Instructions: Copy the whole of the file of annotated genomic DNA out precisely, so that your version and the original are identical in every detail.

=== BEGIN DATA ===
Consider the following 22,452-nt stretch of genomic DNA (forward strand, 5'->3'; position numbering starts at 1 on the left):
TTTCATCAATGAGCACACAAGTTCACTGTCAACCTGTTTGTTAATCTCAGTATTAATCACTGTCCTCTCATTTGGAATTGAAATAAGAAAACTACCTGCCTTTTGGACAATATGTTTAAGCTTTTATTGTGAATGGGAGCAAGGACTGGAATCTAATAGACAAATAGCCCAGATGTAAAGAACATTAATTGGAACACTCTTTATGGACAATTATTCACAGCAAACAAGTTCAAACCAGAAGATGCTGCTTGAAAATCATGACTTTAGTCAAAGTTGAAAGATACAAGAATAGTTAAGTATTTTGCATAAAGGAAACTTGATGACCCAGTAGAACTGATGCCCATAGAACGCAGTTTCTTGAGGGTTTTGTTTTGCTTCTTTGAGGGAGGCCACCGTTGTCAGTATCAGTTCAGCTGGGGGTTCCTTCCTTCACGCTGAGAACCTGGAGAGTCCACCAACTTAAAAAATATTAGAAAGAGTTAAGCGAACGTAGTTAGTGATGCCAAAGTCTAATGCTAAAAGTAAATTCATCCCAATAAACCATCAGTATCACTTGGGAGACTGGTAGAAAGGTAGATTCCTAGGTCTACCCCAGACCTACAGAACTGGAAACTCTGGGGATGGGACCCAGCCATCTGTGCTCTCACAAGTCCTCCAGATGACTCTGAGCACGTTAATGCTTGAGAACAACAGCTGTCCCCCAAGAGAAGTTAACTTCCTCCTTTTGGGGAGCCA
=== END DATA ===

Consider the following 22,452-nt stretch of genomic DNA (forward strand, 5'->3'; position numbering starts at 1 on the left):
TTTCATCAATGAGCACACAAGTTCACTGTCAACCTGTTTGTTAATCTCAGTATTAATCACTGTCCTCTCATTTGGAATTGAAATAAGAAAACTACCTGCCTTTTGGACAATATGTTTAAGCTTTTATTGTGAATGGGAGCAAGGACTGGAATCTAATAGACAAATAGCCCAGATGTAAAGAACATTAATTGGAACACTCTTTATGGACAATTATTCACAGCAAACAAGTTCAAACCAGAAGATGCTGCTTGAAAATCATGACTTTAGTCAAAGTTGAAAGATACAAGAATAGTTAAGTATTTTGCATAAAGGAAACTTGATGACCCAGTAGAACTGATGCCCATAGAACGCAGTTTCTTGAGGGTTTTGTTTTGCTTCTTTGAGGGAGGCCACCGTTGTCAGTATCAGTTCAGCTGGGGGTTCCTTCCTTCACGCTGAGAACCTGGAGAGTCCACCAACTTAAAAAATATTAGAAAGAGTTAAGCGAACGTAGTTAGTGATGCCAAAGTCTAATGCTAAAAGTAAATTCATCCCAATAAACCATCAGTATCACTTGGGAGACTGGTAGAAAGGTAGATTCCTAGGTCTACCCCAGACCTACAGAACTGGAAACTCTGGGGATGGGACCCAGCCATCTGTGCTCTCACAAGTCCTCCAGATGACTCTGAGCACGTTAATGCTTGAGAACAACAGCTGTCCCCCAAGAGAAGTTAACTTCCTCCTTTTGGGGAGCCA